An animated Stella telling a story with an impassive Strasberg looking on.
Few people realize how young acting is as an art form compared to music, literature, and painting. By the time the father of modern acting craft, Constantin Stanislavski, had begun developing a systematic approach toward performance, the profession had barely evolved since its Greco-Roman histrionics of grand gestures, masks, and loud vocal bouts in order to reach the gods. Being the only American teacher to have studied with Stanislavski, Stella would synthesize the master’s system with her own experience growing up on the Yiddish stage under the tutelage of her parents. But when she agreed to join the Group Theatre—the Depression-era theater company that focused on socially conscious plays—Stella was young and willing enough to follow the Group’s director, Lee Strasberg, even though she didn’t agree with his methods. Below is an excerpt from Stella! Mother of Modern Acting during the Group Theatre’s first summer of rehearsals in 1931, describing the notorious debate between Adler and Strasberg that has become the most disputed polemic in modern acting.
(This excerpt was part of a three-part series published in Actors Daily)
The argument over whether an actor should use real emotion or acquire an external technique to play a character is an age-old debate. Prior to Stanislavski, little had been written about how an actor develops a role. The director Jack Garfein points out in his book Life and Acting: Techniques for the Actor:
Up until the time of Stanislavski’s published work and V. I. Pudovkin’s Film Acting and Technique, there existed only two well-known books on the subject—one by Francois Delsarte filled with illustrative clichés (“Put your hand on your heart to show love”) and a philosophical one by Diderot, The Paradox of Acting. In his book, Diderot is trying to comprehend the nature of the actor’s emotions on stage and the ones he experiences in actuality. He is unable to differentiate.[i]
The Group Theatre doing the “thinking actor” pose.
The first summer at Brookfield, however, Stella was years away from developing her own technique. Like her fellow actors, she tried her best to follow Strasberg’s direction, but she was finding affective memory a troublesome mandate. She had grown up researching her character, his or her historical period and every detail therein down to the selection of costume and makeup, which was all carefully thought out so that when she was onstage she was free to inhabit the character. It was distracting to simultaneously experience the character and also focus on a personal memory that in her mind had no relevance to her character. Later she observed, “You couldn’t be on stage thinking of your own personal life. It was just schizophrenic.”[ii]
Stella had a point, which Strasberg himself brought home in class years later by explaining how the actor must
face the problem of bringing it [affective memory] into the scene he is playing. He must fuse his personal emotion with the character and event he is portraying. For example, when the actor’s partner is speaking, he listens and answers naturally, but at the same time [author’s italics] he tries to concentrate on the objects of his own event and thus to fuse his material with the author’s. . . . In the Group Theatre, where we worked with affective memory in production, we would set a definite amount of time. We would allow the actor a minute before the emotion was needed to carry out the affective memory.[iii]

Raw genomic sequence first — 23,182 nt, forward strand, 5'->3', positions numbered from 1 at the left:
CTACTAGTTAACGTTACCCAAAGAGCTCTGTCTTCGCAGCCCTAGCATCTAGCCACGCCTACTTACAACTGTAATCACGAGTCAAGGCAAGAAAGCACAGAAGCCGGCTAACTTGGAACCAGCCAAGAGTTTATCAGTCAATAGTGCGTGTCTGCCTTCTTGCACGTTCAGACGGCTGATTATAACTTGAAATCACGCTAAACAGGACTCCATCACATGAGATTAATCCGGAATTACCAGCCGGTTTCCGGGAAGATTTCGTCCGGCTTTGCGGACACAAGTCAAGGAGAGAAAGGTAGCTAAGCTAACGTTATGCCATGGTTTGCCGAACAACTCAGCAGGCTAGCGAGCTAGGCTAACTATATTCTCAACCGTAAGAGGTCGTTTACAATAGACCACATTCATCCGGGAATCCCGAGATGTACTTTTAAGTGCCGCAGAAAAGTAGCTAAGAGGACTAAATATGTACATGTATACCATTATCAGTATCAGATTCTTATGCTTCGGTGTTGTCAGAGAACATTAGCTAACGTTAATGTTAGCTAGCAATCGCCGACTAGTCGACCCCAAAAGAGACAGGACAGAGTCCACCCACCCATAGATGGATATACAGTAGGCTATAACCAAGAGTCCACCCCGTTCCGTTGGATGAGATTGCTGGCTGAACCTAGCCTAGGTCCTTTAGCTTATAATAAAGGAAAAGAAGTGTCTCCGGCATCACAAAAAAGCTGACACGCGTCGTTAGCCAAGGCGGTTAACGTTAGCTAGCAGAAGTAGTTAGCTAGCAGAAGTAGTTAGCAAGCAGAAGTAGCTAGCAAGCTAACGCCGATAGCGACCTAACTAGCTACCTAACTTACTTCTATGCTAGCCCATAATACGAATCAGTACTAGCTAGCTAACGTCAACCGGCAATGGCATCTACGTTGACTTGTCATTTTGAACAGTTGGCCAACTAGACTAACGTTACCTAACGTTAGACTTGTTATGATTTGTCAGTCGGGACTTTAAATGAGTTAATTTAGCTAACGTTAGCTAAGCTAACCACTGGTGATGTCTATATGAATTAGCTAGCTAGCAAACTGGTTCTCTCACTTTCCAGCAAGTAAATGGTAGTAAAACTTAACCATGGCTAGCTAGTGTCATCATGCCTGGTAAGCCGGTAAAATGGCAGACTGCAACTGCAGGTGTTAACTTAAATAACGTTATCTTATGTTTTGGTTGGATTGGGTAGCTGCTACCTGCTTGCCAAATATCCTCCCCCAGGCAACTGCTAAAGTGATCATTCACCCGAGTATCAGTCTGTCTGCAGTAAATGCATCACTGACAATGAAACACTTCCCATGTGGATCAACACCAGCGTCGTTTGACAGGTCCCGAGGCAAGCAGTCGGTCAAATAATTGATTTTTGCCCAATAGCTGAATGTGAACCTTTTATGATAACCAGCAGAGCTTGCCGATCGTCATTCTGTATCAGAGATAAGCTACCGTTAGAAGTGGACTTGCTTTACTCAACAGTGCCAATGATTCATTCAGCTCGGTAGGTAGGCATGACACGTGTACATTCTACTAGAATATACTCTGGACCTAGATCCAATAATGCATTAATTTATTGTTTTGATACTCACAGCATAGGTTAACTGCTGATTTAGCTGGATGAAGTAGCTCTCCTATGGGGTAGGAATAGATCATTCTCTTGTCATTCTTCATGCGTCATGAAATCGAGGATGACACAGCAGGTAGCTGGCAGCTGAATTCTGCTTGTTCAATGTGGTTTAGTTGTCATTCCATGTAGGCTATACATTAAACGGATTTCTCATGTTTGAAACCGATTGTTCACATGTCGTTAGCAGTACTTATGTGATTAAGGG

Throughout the sweltering summer, the idealism that accompanies youth and experimentation ambled through the grounds with the country breeze. When spirits grew restless, when affective memory exercises, listening to the Victrola, swimming, playing tennis, and loafing around in pajamas grew monotonous, some of the actors asked to return to the city for a night on the town. Wary of any desire for “a world outside the group,”[iv] Clurman felt disheartened by these requests. He wanted the actors to cherish their limited time at Brookfield, knowing how quickly their summer would come to an end.[v]
Within this idyllic atmosphere romances abounded, some stable, others, like Harold and Stella’s, stormy. Morris Carnovsky and Phoebe Brand roomed together and would later marry, as did Strasberg and Paula Miller. Others, such as the young recruit Clifford Odets, would mail daily love letters to Eunice Stoddard, whose bungalow was walking distance from his, but she never answered his missives. Luther Adler made the trip to the country to partake in the amorous possibilities.
Tall and fair, with chiseled facial features as opposed to Stella’s soft ones, Luther had recently turned twenty-eight. He was as charming as Stella was charismatic, both having inherited Jacob’s sex appeal. Luther felt as disturbed as Stella by the lack of artistic integrity on Broadway compared to the Yiddish theater. Clurman’s collective seemed an attractive alternative.